As noted, the above ritual is poorly attested (this author has found no evidence for it outside of oral history in Egypt) and yet is in keeping with the spirit of the Cult of Hathor and the inherent nature of the goddess as bringer of joy, light, and gratitude. As soon as one stopped feeling grateful, one moved toward darkness and disbelief and bitterness in life. The Five Gifts of Hathor, which one could always remember by simply looking at the fingers of one’s left hand, were constant reminders of all that was good and important and worth waking up for every morning – and giving thanks for every night.
- Ancient Egyptian Prayers and Invocations by Peter Thompson Accessed 4 May 2020.
- Prayer to Hathor – Goddess of Beauty Accessed 4 May 2020.
- Bunson, M. The Encyclopedia of Ancient Egypt. Gramercy Books, 2000.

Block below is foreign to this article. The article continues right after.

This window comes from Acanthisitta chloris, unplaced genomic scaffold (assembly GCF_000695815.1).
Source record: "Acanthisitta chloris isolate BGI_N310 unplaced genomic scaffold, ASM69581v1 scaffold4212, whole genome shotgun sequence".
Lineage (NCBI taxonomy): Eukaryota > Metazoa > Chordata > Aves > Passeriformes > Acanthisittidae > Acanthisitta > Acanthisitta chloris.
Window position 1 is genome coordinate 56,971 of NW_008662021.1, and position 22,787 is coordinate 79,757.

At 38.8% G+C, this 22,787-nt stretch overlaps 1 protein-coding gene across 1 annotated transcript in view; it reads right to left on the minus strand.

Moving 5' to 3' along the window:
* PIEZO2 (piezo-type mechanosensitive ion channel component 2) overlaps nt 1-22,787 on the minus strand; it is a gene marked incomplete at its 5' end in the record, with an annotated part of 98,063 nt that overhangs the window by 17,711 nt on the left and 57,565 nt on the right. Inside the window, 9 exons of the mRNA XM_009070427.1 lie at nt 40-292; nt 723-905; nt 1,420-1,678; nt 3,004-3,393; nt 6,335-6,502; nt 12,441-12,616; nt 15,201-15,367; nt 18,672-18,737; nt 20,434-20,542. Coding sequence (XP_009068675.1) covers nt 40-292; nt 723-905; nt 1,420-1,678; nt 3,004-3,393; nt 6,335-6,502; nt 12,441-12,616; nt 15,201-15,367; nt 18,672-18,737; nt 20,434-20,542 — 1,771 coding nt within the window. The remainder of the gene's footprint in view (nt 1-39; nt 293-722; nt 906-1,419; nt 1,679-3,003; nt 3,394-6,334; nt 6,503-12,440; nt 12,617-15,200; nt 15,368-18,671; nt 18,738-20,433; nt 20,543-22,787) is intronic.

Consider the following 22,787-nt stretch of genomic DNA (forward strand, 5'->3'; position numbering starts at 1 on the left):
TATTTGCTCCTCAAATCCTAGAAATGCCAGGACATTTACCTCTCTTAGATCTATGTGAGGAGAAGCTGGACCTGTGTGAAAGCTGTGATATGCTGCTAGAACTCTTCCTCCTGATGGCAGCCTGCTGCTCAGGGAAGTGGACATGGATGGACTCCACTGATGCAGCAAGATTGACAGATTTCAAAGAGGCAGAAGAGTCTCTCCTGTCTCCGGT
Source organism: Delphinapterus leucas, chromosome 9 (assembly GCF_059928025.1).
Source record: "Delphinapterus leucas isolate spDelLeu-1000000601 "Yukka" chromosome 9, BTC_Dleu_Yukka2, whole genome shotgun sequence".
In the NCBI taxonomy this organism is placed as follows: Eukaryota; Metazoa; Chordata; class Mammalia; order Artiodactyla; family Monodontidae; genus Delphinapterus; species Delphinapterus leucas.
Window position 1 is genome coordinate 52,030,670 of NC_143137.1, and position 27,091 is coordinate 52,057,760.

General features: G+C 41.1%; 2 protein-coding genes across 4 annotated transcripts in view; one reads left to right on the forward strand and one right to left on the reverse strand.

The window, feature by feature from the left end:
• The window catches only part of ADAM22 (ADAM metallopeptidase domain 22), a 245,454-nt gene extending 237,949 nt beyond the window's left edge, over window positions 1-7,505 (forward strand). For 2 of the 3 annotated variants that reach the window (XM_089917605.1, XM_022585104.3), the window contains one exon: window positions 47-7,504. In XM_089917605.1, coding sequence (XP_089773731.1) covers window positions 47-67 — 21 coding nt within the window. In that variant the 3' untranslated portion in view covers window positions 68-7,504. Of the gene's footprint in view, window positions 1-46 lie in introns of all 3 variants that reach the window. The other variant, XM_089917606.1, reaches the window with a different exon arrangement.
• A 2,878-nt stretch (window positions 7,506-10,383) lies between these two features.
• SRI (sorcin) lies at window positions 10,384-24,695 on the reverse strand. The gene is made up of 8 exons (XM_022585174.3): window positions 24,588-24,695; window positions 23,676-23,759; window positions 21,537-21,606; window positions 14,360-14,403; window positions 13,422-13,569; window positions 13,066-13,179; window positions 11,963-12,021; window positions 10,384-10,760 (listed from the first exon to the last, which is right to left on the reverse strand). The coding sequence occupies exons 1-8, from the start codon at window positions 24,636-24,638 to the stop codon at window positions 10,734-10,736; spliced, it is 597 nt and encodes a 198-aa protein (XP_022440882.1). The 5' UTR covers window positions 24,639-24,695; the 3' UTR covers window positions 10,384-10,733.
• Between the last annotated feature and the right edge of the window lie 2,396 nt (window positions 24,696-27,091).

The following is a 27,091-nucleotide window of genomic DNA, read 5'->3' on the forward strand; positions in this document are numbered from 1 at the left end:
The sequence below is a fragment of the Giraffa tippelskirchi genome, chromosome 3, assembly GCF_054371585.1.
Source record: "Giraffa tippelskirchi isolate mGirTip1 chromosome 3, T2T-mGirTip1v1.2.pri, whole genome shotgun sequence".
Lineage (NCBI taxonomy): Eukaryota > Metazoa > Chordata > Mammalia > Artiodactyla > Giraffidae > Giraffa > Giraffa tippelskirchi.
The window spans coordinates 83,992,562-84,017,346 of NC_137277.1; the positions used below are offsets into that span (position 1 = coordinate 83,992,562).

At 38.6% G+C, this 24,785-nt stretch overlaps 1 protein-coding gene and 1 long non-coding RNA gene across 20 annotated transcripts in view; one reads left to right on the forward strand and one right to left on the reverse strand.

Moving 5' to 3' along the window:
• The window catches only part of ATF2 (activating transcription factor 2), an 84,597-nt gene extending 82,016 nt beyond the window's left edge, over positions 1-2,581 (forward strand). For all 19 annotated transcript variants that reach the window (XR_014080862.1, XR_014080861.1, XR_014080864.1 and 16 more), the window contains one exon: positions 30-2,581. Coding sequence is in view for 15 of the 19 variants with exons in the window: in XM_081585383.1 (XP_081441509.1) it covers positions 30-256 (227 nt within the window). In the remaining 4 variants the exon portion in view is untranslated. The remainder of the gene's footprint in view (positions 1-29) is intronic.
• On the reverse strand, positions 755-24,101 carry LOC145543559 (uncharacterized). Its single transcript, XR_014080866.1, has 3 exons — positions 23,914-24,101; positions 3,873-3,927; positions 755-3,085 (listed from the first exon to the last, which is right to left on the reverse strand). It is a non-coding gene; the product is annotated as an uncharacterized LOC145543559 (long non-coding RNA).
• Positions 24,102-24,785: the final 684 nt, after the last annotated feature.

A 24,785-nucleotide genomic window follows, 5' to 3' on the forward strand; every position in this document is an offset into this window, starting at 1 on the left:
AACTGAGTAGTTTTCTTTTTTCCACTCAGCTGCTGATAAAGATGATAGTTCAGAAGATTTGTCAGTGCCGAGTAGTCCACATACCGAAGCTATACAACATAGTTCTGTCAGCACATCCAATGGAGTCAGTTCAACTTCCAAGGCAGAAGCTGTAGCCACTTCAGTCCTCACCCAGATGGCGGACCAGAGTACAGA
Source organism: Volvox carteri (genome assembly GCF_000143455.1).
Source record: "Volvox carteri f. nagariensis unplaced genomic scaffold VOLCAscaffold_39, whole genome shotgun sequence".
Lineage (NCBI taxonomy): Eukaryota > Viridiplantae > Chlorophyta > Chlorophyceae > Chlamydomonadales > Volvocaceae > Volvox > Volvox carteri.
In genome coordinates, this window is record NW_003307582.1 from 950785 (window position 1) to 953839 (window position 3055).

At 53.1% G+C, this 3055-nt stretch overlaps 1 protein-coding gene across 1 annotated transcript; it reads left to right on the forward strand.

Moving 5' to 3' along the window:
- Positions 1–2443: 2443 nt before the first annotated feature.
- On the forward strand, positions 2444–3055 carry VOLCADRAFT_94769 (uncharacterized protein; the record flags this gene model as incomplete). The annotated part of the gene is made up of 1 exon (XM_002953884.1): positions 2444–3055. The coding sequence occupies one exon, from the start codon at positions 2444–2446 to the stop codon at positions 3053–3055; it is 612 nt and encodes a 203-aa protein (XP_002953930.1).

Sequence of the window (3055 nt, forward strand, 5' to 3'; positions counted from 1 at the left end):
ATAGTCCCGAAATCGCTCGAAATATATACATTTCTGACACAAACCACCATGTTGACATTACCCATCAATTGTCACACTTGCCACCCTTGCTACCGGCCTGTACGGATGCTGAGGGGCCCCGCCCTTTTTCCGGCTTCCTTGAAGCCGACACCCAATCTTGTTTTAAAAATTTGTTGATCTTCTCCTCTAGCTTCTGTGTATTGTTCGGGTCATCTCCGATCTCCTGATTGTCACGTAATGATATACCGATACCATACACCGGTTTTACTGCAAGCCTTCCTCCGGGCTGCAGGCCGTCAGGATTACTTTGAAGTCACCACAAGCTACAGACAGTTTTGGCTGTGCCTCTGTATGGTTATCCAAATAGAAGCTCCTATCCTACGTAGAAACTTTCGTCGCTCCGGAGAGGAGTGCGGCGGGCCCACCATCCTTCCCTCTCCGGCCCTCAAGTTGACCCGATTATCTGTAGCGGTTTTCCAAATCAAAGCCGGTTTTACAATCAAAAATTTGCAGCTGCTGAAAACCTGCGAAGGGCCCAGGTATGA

- David, R. Religion and Magic in Ancient Egypt. Penguin Books, 2003.
- Dr. S. Sama. “Oral History of Egypt and the Five Gifts of Hathor.” N/A, Lecture Sponsored by Cairo Museum, Egypt; October 1991.
- Graves-Brown, C. Dancing for Hathor: Women in Ancient Egypt. Continuum, 2010.
- Nardo, D. Living in Ancient Egypt. Thompson/Gale Publishers, 2004.
- Pinch, G. Egyptian Mythology: A Guide to the Gods, Goddesses, and Traditions of Ancient Egypt. Oxford University Press, 2002.
- Roberts, A. Hathor Rising: The Power of the Goddess in Ancient Egypt. Inner Traditions, 1997.
- Robins, G. Women in Ancient Egypt. Harvard University Press, 1993.
- Shaw, I. The Oxford History of Ancient Egypt. Oxford University Press, 2004.
- Wilkinson, R. H. The Complete Gods and Goddesses of Ancient Egypt. Thames & Hudson, 2017.
Originally published by the Ancient History Encyclopedia, 05.06.2020, under a Creative Commons: Attribution-NonCommercial-ShareAlike 3.0 Unported license.